Base price: $349
Heres an odd fact about the Netbook market: Dell doesnt own it. But why not? After all, Dell is a colossus in the laptop market; why are players like ASUS and Acer topping the mighty Dell in the rapidly growing netbook sector?
The answer, perhaps, is just wait. ASUS beat everyone to the bunch, but Dell may still be on the way to market dominance.
To whit: check out Dells Inspiron Mini 9 customization page. In famous Dell style, you can mix and match the components to build exactly the Inspiron Mini 9 you want. You can spend anywhere from a bare bones $279 to a jazzed up $434, with the bestseller arriving in the middle at $349. (But Dell offers a $50 off Special savings to knock it down to $299 a tempting price for a hip netbook with 1GB of RAM and a built-in webcam.)
With an 8.9-inch screen (which is shiny and bright), the Inspiron is now on the smaller end of the netbook field; personally I like that extra inch of screen space. Thats certainly arguable, though. Some netbook aficionados contend that the 9-inch size is the true perfect for an on-the-go unit. Their reasoning: If you really want a larger screen, get a full-size laptop.
Its keyboard is 88 percent of full size; certainly big enough for some hands, but other units (MSI Wind, HP Mini Note, Samsung NC10, for instance) offer 92 percent, if your hands are on the beefy side.
The Mini 9 has a solid state drive, instead of a traditional spinning hard disk. The SSDs arent known for their huge capacity, and Windows XP sucks up a decent amount of it. For this reason you might opt to spend a bit more and get the 16GB SSD on the Mini 9.
The Mini 9s look is pretty straight ahead: its not trying to be flashy or particularly fashionable. (By the way, Apple, after dissing the netbook market by sniffing we dont know how to build a $500 notebook is said to be entering the market. Certainly Apple will have the fashion angle covered.)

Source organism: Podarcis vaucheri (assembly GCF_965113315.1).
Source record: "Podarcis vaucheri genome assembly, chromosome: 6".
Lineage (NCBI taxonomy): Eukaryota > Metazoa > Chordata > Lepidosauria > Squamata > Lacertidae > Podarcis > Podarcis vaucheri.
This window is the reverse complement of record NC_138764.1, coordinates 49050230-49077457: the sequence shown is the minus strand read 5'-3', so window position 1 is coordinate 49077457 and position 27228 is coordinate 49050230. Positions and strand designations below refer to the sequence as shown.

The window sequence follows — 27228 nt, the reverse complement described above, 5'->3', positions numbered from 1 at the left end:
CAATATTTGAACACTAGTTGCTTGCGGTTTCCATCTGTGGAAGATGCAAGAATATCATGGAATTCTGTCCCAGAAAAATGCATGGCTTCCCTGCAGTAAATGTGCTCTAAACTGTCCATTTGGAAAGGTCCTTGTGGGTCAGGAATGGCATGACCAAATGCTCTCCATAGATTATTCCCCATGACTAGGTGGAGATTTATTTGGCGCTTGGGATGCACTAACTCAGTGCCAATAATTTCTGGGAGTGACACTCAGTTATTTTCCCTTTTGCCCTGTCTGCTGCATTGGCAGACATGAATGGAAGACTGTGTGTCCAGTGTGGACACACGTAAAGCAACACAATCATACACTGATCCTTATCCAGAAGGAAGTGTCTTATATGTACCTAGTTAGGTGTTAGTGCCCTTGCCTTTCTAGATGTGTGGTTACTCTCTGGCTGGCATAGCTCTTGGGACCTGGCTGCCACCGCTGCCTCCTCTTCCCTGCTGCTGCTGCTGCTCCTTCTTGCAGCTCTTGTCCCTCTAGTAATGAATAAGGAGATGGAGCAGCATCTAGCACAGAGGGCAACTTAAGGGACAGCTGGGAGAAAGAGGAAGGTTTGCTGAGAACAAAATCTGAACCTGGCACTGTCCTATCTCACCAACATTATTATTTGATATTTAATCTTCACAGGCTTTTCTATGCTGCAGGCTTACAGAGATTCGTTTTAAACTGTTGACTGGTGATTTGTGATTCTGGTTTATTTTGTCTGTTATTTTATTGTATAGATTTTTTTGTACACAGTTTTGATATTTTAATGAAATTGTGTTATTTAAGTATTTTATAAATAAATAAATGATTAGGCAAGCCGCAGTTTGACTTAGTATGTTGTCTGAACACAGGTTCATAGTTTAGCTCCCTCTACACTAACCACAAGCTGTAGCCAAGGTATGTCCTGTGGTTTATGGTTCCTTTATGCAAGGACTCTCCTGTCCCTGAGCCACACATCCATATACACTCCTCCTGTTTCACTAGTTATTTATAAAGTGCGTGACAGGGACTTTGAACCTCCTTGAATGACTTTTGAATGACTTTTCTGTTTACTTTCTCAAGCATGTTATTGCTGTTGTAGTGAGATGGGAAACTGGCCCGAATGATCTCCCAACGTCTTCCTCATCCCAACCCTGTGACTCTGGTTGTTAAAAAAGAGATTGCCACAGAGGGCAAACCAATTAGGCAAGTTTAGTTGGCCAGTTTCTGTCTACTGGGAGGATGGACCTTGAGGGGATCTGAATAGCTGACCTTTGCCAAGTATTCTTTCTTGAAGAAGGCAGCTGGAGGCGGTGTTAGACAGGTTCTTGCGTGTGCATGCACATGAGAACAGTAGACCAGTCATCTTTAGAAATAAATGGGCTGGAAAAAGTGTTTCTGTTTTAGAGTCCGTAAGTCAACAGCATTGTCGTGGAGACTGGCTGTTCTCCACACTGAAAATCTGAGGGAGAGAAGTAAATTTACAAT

All in all, the Dell Inspiron Mini 9 is one decent, highly capable machine; the battery is smaller than many competitors, but otherwise the feature set here is solid and useful.
Newsflash: in late February, 2009, Dell debuted the Inspiron Mini 10. The Mini 10 is an attractive unit. Its starting price of $399 gets you a 10.1 inch Widescreen Display (1024x576), a 16:9 aspect ratio, a 160 GB hard drive, a keyboard thats 92 percent full size, with an optional internal TV tuner and a 6-cell battery. Thats a total package. (And that TV tuner is sexy a tuner on a netbook may represent the final merger between the Web and old-fashioned TV.) Heres the product page for the Dell Mini 10.
Check the latest prices: the Mini 10 starts around $350.
The Dell Mini 10 could be the netbook to beat. Engadget actually swoons, calling the Mini 10 yummy.
Laptop magazine is similarly enthused, saying the Mini 10 means Dell seems to have finally gotten the netbook formula on the nose with a stunning 10-inch display, good sized keyboard and trackpad and some seriously different features.
PC Magazine opines that the Mini 9 Inspirons mouse buttons are better engineered and easier to click than the competitions.
CNET praises the Mini 9 Inspiron as offering both XP and Linux options (Dell is in the forefront as a mainstream PC maker selling Linux pre-installed if you want Ubuntu, Dell is happy to help). However, CNET notes that the Mini 9 offers nothing radically different from other netbooks.
Specs: (you can customize, but these specs are for the $349 version):
Intel Atom N270; glossy 8.9 inch LED display (1024X600); 1 GB RAM; Wireless 802.11g Mini Card; 32WHr Battery (4 cell); 1.3-megapixel webcam; Intel Graphics Media Accelerator (GMA) 950; 8GB Solid State Drivel 3 USB 2.0 (the number of USBs may vary by price); 2.3 pounds; a 4-in-1 media card reader (SD, MS, MS Pro, MMC); VGA-out.
The Dell Mini 9 Inspiron netbook (photo courtesy of Dell)
Check out the list of top netbooks:
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